I’m not talking about between file types; I’m talking about the exact same file rendering differently on different devices. That means this issue pertains to you regardless of how many (or how few) platforms you support. Folks buying from Amazon may read the same book on the PC, a tablet, or a phone in addition to the various resolutions and sizes of Kindles. The problem isn’t any better with ePub, even though ePub is supposed to have a consistent standard.
Let me take a second to say that not only is the writing top-notch (I was a fan of Jim’s writing before we became friends, and I’m glad to say that I’m still a total fanboy of his work), but the interior is extremely well-done. And the cover art is also quite cool – I’d thought it was spiffy when I first saw it on his blog. So I bought it from B&N, downloaded it to my phone via the nook app, and…
WTF? I mean, it’s a nice closeup, but that’s not really the right way to present the cover. And that’s the store’s actual app. So I figured I better be able to tell Jim (which I have, by the by) what was up with his book, so I took at look at it in my Sony Pocket Reader. That’s my default “proofing” reader, because it’s completely lacking in bells and whistles.
This is quite a bit better (the weird distortion is angulation from me trying to hold my phone and reader at the same time), but the bottom of the cover is still being cut off. Strange. Since I was already sideloading it around, I moved it over to iBooks back on the phone…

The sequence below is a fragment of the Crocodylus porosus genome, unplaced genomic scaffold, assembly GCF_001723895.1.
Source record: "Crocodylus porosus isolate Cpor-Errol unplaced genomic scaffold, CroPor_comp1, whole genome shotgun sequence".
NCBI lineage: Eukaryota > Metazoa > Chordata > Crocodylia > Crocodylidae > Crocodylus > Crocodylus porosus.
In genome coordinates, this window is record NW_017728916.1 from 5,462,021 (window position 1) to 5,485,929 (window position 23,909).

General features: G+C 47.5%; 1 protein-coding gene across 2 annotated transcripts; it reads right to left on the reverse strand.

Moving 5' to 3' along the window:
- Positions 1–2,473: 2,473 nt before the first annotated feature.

And it shows up perfectly. Exactly the same file in all three cases, but the three readers all displayed it differently.
The problem, in case you were wondering, was this bit of code:
<p class="center"><img alt="Cover" src="../Images/Cover.jpg" /></p>
Why is that a problem? Because the height and width aren’t explicitly defined. You could do the (relatively complex) SVG code I explained in this post, or skip to the end and just have this:
<img height="100%" src="../Images/Cover.jpg" alt="frontcover"/>
While not perfect (unless your image’s aspect ratio is exactly the same as the eReader’s), it’ll solve the problem in 99% of the cases. And I’d personally prefer having the whole thing on the screen than an unintentional zoom.
Folks, aside from the research, writing this post and formatting it for the blog took about an hour. While these posts are going to be incorporated into the next edition of “So You Want to Make an eBook?”, I’m also sharing these tips and refinements as I come across them. If you find these posts useful, toss a donation into the coffee cups or buy the current edition. Thanks!